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Ancient Siberian dogs relied on humans to eat fish


The research helps understand how the early dog ​​population may have developed, according to Robert Losey of the University of Alberta, lead author of the study published Friday in the journal Science Advances (New window).

Long-term changes in dog diets have often been simplifiedhe said, explaining that previous work had focused on just two hypotheses to explain the transition from dogs to wolves, a process that began 40,000 years ago.

The first is that more friendly wolves that approached humans for meat found themselves isolated from their fellow wolves and eventually domesticated. The second is that some dogs developed a better ability to digest starches after the agricultural revolution.

To study the diets of ancient dogs in greater depth, Robert Losey and his colleagues analyzed the remains of about 200 dogs that lived up to 11,000 years ago and a similar number of wolves.

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We searched collections all over Siberia, analyzed bones, took collagen samples and analyzed proteins in the laboratoryhe specified.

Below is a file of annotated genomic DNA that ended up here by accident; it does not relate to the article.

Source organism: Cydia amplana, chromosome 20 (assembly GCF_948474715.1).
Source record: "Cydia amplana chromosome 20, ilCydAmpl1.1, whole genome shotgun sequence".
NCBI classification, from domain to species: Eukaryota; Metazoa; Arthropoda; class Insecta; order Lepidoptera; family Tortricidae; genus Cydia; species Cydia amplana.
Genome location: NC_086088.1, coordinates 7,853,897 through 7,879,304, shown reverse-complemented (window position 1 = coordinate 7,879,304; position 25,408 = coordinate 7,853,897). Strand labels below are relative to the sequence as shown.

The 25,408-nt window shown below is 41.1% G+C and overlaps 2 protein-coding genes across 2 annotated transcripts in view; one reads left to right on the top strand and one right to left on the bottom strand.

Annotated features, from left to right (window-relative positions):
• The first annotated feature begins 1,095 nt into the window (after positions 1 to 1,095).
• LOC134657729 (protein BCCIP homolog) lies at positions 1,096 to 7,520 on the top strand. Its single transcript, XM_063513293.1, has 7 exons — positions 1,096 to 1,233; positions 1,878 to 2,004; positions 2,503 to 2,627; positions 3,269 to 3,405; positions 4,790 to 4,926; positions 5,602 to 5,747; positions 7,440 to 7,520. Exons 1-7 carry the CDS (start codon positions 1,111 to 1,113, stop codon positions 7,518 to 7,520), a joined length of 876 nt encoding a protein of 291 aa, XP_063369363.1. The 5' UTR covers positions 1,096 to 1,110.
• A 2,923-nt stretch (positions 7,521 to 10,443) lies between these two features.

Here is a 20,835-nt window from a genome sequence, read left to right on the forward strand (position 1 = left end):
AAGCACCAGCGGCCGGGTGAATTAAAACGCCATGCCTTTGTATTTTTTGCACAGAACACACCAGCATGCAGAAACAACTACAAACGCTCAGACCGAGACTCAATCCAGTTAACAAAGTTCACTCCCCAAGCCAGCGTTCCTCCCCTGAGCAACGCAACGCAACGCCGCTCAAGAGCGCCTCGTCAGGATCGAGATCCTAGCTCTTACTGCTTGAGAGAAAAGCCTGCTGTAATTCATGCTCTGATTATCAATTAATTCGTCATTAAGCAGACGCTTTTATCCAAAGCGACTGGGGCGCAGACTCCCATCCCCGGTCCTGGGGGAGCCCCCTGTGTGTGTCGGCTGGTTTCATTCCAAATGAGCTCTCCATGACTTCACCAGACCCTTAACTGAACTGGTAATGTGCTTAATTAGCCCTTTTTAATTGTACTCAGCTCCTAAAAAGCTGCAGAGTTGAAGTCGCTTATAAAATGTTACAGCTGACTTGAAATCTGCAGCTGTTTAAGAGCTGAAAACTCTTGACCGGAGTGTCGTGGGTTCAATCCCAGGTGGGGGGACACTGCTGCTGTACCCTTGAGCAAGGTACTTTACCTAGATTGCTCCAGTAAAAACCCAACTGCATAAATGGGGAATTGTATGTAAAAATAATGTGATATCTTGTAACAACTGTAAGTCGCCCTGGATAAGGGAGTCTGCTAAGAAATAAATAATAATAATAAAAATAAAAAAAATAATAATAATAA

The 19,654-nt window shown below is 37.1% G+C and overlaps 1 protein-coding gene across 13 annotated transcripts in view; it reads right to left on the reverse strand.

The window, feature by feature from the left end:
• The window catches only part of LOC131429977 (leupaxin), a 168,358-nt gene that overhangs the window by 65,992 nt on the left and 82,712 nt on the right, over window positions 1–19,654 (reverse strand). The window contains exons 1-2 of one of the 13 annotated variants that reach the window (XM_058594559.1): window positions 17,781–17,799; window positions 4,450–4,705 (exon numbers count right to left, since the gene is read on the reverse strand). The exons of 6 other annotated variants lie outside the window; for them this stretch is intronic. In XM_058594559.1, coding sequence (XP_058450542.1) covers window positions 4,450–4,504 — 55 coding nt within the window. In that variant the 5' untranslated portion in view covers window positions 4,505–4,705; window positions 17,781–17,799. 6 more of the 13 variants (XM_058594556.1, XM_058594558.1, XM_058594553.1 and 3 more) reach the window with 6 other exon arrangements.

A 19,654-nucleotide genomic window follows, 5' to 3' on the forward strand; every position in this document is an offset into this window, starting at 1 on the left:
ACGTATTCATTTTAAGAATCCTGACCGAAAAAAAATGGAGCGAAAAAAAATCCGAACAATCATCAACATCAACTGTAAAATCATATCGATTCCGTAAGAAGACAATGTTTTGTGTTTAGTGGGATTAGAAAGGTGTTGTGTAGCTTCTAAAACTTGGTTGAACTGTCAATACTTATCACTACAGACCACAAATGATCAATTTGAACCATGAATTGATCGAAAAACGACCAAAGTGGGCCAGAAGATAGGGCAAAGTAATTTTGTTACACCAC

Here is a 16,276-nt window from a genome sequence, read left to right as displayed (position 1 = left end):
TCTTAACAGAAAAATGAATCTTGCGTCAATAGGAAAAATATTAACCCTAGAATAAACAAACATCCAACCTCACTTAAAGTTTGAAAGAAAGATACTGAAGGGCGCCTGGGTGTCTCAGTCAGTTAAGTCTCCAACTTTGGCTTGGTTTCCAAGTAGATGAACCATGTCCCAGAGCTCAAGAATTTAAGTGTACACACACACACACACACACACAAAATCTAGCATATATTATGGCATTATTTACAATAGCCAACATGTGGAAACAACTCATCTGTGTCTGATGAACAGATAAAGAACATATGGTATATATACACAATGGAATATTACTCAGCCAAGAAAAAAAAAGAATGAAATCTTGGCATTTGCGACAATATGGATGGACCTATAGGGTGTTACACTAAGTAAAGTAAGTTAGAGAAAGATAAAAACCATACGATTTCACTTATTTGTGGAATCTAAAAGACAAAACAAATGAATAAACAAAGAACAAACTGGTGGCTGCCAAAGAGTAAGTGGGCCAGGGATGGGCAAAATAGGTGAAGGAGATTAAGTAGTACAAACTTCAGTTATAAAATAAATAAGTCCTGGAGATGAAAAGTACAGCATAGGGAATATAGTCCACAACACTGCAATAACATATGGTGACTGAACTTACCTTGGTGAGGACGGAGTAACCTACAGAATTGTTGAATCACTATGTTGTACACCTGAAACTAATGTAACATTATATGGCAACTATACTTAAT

They found that dogs from 7,000 to 8,000 years ago were already quite small, meaning they just couldn’t do what most wolves could doexplained Robert Losey.

New diets

For their food, they thus depended more on humans or on the hunting of small prey, rather than that of the large ones which the wolves could attack them.

The researchers found that the dogs ate fish, shellfish, seals and sea lions, which they couldn’t easily catch on their own, Mr. Losey noted. They had this diet in places in Siberia where lakes and rivers are frozen for seven to eight months of the year.

The wolves as for them hunted at the time [et toujours] in packs various species of deer.

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These new diets have brought their share of advantages and disadvantages to dogs.

Profits, because they had access to human food, usually easy meals, but in exchange, they contracted all new diseases and had problems like malnutritionunderlined the researcher.

If the new bacteria and parasites encountered helped some to adapt (by digesting carbohydrates better, for example), other populations probably did not survive.

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